Shortfin Mako Shark (Isurus oxyrinchus) - Wiki
Shortfin mako shark
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[Photo] Shortfin Mako Shark (Isurus oxyrinchus) in the Pacific ocean.
The shortfin mako shark, Isurus oxyrinchus, ("sharp nose") is a large shark of the Lamnidae family. Along with the closely related longfin mako, Isurus paucus, it is commonly called just mako shark.
Anatomy and appearance
With a full-grown length of 2.75 ??? 4 m (9 ??? 13 ft) it has been reported to weigh up to 800 kg (1,750 lb) and has a bluish back and white underside. Although the sexes grow at about the same rate, females are thought to have a longer life span, and grow larger and weigh more than the males. Shortfin makos are renowned for their speed and their ability to leap out of the water. In fact, there are cases that when an angry mako will jump out of the water and into the boat after it has been caught on the hook. Mako sharks have a better hydrodynamic shape than all other sharks, and this, combined with the lamnidae's typical high aerobic muscle mass, reflects in the spectacular speed and agility of both the longfin and shortfin makos.
The shortfin mako shark is a sleek spindle shaped shark with a long conical snout. This shark has short pectoral fins and a crescent shaped caudal (tail) fin. There is a distinct caudal keel on the caudal base. Its second dorsal fin is much smaller than the first. The teeth are slender and slightly curved with no lateral cusps, and are visible even when the mouth is closed. There is marked countershading on this shark: dorsally it is a metallic indigo blue while ventrally it is white.
The name "mako" comes from the M??ori language, but the etymology is unclear. A typical gloss given for "mako" is "large blue shark". The term entered the English language in 1727. It can also mean "man-eater".
The shortfin mako feeds mainly upon bony fishes including mackerels, tunas, bonitos and swordfish, but may also eat other sharks, porpoises and sea turtles.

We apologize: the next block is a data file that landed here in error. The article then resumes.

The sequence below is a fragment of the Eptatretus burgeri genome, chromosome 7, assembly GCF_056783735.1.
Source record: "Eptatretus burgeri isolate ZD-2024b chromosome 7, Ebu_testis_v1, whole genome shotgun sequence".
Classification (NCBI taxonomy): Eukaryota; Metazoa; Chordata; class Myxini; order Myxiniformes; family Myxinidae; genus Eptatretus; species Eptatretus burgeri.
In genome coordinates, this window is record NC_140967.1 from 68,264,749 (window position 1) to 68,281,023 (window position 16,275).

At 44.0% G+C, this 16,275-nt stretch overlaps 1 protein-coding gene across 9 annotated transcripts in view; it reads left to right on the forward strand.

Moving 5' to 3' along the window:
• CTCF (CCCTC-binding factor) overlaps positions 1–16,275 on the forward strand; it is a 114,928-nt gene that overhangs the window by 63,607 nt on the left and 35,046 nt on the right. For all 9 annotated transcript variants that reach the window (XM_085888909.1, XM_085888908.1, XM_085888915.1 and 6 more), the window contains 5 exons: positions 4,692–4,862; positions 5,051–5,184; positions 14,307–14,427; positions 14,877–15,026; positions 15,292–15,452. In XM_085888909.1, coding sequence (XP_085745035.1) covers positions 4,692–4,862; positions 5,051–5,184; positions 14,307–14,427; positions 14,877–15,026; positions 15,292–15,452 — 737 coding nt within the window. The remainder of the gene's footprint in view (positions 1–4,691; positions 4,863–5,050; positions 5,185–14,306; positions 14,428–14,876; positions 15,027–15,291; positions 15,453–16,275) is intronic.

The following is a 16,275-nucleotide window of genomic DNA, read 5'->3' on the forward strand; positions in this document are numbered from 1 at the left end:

The shortfin mako is found in temperate and tropical seas worldwide. The closely related longfin mako shark, Isurus paucus, is found in the Gulf Stream or warmer offshore waters.
Shortfin mako sharks live in tropical and temperate offshore waters. They are a pelagic species that occur from the surface down to depths of 150 meters (490 feet). This shark is seldom found in waters colder than 16 degrees Celsius.
The shortfin mako is found worldwide. In the western Atlantic it can be found from Argentina and the Gulf of Mexico to Browns Bank off of Nova Scotia. In Canadian waters these sharks are not abundant as they prefer warm waters, but neither are they rare. Shortfin makos are often found in the same waters as swordfish as they are a source of food and both fish prefer similar environmental conditions.
The shortfin mako's speed has been recorded at 50 km/h (31 mph) and there are reports that it can achieve bursts of up to 74 km/h (46 mph). Shortfin makos can jump up to 9 m (28 ft) in the air. Due to its speed and agility, this high-leaping fish is sought as game worldwide. This shark is highly migratory. They are also one of four warm-blooded sharks which helps them in their speed.
There is still some uncertainty about its life-span, but it is suspected to reach ages of between 11-23 years.
The shortfin mako shark is a yolk-sac ovoviviparous shark, meaning it gives birth to live young who feed from a sac full of yolk in the womb. The gestation period for a mako shark is 15 to 18 months. Shortfin mako embryos in the female's body consume each other to get nutrients. This is called intrauterine cannibalism.
Female shortfin makos usually become sexually mature at a length of 3 meters. Developing embryos feed on unfertilized eggs in the uterus during the gestation period of 15-18 months. The 4-18 surviving young are born live in the late winter and early spring at a length of about 70 cm, but have no placental connection during development (ovoviviparity). It is believed that females may rest for 18 months after birth before the next batch of eggs are fertilized.
??? Teeth are visible even when the mouth is closed
??? Teeth are long and slender with smooth-edged cusps
??? Distinct countershading, dorsally blue and ventrally white
??? Moderately short pectoral fins
??? Underside of the snout is white
??? Lunate tail and caudal keel
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